Analysts say Vladimir Putin is more concerned about using the World Cup to boost his domestic image than winning friends abroad
Paris (AFP) - The escalating war of words over the poisoning of an ex-spy in England is just one of a slew of diplomatic rows clouding Russia’s preparations as hosts of the World Cup this summer.
Sport’s most-watched event is usually a prime opportunity to burnish the host country’s international image – but that will be tricky for Russia given its dismal relations with the West.
Here are five sources of international tension away from the pitch as Russia prepares for the FIFA tournament in June and July:
- Spy poisoning -
Western allies have lined up to back Britain over the nerve agent attack on a former Russian double agent in an English street, leaving Moscow increasingly isolated.
Both Britain and the United States have said the Russian state was likely responsible for the attempted assassination of Sergei Skripal, an accusation furiously denied by Moscow.
As calls mount in the British press for a World Cup boycott, Moscow has accused Britain of seeking to “undermine trust” in the hosts.
“How can we go to Putin’s World Cup now?” read Tuesday’s front page in the Daily Mail newspaper, which had earlier argued that taking part would hand Russia “a bloody stamp of approval”.
The British government has so far threatened a boycott by officials and dignitaries, but there are as yet no plans to withdraw the England squad.
Simon Chadwick, who writes about sport and geopolitics at England’s University of Salford, said Russia was more concerned about using the Cup to boost President Vladimir Putin’s image at home than abroad.
Police guard the site of the attempted assassination of former Russian double agent Sergei Skripal in the English city of Salisbury
“It’s about projecting an image of Russia as strong and powerful,” he said, just as the Kremlin used the 2014 Sochi Winter Olympics to build Russians’ sense of their nation as a resurgent global power.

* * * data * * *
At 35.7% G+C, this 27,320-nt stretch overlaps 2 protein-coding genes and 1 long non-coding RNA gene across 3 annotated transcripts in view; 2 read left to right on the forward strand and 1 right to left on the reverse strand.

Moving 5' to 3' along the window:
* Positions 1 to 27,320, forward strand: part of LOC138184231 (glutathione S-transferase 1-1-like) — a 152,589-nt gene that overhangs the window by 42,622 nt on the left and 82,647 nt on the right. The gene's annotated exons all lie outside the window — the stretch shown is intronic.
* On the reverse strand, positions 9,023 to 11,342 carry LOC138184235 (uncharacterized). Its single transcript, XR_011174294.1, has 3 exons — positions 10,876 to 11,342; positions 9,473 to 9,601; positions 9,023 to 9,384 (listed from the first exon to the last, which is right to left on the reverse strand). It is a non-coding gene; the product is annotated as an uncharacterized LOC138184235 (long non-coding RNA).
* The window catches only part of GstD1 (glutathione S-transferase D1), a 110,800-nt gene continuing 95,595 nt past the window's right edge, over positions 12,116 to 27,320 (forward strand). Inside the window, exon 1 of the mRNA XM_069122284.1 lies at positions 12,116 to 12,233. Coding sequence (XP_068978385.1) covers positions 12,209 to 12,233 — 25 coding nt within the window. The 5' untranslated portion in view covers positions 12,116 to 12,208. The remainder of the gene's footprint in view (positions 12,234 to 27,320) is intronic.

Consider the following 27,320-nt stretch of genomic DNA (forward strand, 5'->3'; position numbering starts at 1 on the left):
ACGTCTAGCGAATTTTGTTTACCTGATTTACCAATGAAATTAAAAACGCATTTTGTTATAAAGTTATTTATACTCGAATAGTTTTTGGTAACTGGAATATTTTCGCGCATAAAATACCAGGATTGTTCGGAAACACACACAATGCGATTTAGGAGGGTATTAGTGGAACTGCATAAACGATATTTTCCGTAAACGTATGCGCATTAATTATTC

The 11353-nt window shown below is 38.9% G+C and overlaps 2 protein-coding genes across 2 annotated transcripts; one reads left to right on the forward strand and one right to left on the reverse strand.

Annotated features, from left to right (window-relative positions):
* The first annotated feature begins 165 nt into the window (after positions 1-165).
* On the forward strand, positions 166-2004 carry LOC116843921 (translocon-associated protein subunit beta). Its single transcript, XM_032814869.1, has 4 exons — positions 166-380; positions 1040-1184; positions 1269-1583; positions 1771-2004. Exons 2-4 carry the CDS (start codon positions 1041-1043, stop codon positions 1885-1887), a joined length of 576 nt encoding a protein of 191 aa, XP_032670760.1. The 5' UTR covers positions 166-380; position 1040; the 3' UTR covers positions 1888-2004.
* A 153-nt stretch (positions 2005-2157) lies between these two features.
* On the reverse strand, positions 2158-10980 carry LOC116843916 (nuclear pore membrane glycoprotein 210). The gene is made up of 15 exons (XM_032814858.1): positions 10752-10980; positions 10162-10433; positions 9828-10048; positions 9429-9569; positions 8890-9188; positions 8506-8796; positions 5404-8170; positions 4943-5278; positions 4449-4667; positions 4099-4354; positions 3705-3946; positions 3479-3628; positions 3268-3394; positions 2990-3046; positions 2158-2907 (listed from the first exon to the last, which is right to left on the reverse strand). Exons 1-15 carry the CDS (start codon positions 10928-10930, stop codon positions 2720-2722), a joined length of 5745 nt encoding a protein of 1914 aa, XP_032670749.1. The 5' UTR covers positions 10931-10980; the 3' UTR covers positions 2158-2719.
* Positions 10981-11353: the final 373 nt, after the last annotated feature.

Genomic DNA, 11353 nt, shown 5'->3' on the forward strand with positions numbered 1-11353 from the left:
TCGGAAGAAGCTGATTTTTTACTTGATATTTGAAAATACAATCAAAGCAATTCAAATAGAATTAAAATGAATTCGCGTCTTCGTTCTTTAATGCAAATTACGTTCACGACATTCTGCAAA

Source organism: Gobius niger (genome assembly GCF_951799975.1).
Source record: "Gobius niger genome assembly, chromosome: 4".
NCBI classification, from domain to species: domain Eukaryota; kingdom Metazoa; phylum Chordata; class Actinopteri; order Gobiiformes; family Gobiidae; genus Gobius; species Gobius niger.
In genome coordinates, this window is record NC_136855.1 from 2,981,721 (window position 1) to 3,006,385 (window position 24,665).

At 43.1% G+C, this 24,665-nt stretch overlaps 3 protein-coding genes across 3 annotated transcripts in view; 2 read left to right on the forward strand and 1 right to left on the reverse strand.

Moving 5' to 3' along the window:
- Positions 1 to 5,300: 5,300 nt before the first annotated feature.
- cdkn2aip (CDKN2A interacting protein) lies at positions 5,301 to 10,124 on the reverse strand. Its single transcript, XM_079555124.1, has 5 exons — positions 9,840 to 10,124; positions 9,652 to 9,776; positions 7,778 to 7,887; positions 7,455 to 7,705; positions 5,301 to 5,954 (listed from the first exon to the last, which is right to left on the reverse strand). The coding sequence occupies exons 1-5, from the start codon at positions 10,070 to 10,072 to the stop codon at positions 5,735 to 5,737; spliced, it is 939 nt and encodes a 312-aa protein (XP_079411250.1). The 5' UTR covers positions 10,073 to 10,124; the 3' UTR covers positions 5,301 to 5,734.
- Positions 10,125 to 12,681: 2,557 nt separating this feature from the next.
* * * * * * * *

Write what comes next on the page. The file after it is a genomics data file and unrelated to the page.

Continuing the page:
- Syria -
Russian support for Syria’s President Bashar al-Assad has put the Kremlin at odds with the opposition-backing West since the brutal war broke out in 2011.
Russia provides air power and back-up for Assad’s troops and has repeatedly blocked Western attempts at the United Nations to introduce ceasefires or launch investigations into alleged chemical weapons use.
Its peace talks known as the Astana process are also a rival to the UN-backed Geneva discussions.
Russia wants to be the key power broker in postwar Syria, said Mathieu Boulegue, Russia research fellow at the Chatham House think-tank.
“It’s trying to increase its military footprint on the ground, it’s trying to increase its economic footprint,” said Boulegue – developments that worry the West.
- Cyberattacks -
Since US accusations of Russian interference in the 2016 presidential election, various Western governments have warned against Russian attempts to meddle in their domestic affairs.
Reports of Russian “troll factories” spreading fake news online to influence voters have spread fears from the United States to France, Britain and Catalonia.
Moscow has repeatedly denied allegations of electoral interference, but analysts view its cyber-activities as part of long-term efforts to weaken the West.
“There is in Russia a systematic approach seeking to destabilise the West from within,” said Boulegue.
- Ukraine -
Russia annexed the Crimea peninsula in 2014 after a pro-Europe popular uprising ousted Ukraine’s Kremlin-backed president.
Since then, more than 10,000 people have been killed in the war in Ukraine’s east between government forces and Russian-backed rebels.
Chadwick noted that the Crimean invasion came just after the Sochi Games, which at home became “almost a symbol of Russia’s ascendancy to becoming a powerful global force again”.
And while hosting the World Cup might win few friends abroad, Putin could use the football tournament to pull off a similar domestic public relations coup this summer, he predicted.
- Doping -
The World Cup comes after months of controversy over the doping of Russian sportsmen and women.
They were booted from the Olympics over allegations that Russia carried out state-sponsored doping at the 2014 Sochi Winter Games.
But a 168-member team of Russian athletes was allowed to take part in the just-completed Pyeongchang Winter Olympics under a neutral banner.
At those Games, “there were two or three Russian athletes who were banned, but essentially that passed off without any particular controversy when to came to Russia and doping,” Chadwick said.
The International Olympic Committee lifted the ban against Russia last month on condition there be no further doping after Pyeonchang.
But further troubles could be on the horizon.
“Football seems to have had relatively little scrutiny in doping terms compared to athletics and swimming,” he said.
“There has been speculation in the press for the best part of a year that football will be exposed to the same kind of scrutiny, and there may well be countries that come out badly.”
Should a fresh doping scandal break during the World Cup, he predicted, it would be a major blow to “Putin’s grand project” of pulling off the huge event smoothly while the world watches.